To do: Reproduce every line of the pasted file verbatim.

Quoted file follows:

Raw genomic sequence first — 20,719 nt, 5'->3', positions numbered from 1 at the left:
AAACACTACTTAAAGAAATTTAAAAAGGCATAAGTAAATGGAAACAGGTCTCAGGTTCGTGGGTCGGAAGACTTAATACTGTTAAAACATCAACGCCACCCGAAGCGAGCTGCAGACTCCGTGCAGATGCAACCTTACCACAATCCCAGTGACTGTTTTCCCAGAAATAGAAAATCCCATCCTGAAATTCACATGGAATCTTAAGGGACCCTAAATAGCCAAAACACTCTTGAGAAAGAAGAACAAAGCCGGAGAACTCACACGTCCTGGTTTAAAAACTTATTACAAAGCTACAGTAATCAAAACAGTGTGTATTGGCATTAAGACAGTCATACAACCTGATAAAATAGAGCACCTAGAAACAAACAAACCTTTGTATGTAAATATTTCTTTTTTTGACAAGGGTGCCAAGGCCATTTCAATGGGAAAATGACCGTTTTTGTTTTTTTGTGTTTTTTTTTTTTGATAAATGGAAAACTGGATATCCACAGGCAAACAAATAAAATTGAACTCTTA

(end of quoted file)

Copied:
Raw genomic sequence first — 20,719 nt, 5'->3', positions numbered from 1 at the left:
AAACACTACTTAAAGAAATTTAAAAAGGCATAAGTAAATGGAAACAGGTCTCAGGTTCGTGGGTCGGAAGACTTAATACTGTTAAAACATCAACGCCACCCGAAGCGAGCTGCAGACTCCGTGCAGATGCAACCTTACCACAATCCCAGTGACTGTTTTCCCAGAAATAGAAAATCCCATCCTGAAATTCACATGGAATCTTAAGGGACCCTAAATAGCCAAAACACTCTTGAGAAAGAAGAACAAAGCCGGAGAACTCACACGTCCTGGTTTAAAAACTTATTACAAAGCTACAGTAATCAAAACAGTGTGTATTGGCATTAAGACAGTCATACAACCTGATAAAATAGAGCACCTAGAAACAAACAAACCTTTGTATGTAAATATTTCTTTTTTTGACAAGGGTGCCAAGGCCATTTCAATGGGAAAATGACCGTTTTTGTTTTTTTGTGTTTTTTTTTTTTGATAAATGGAAAACTGGATATCCACAGGCAAACAAATAAAATTGAACTCTTA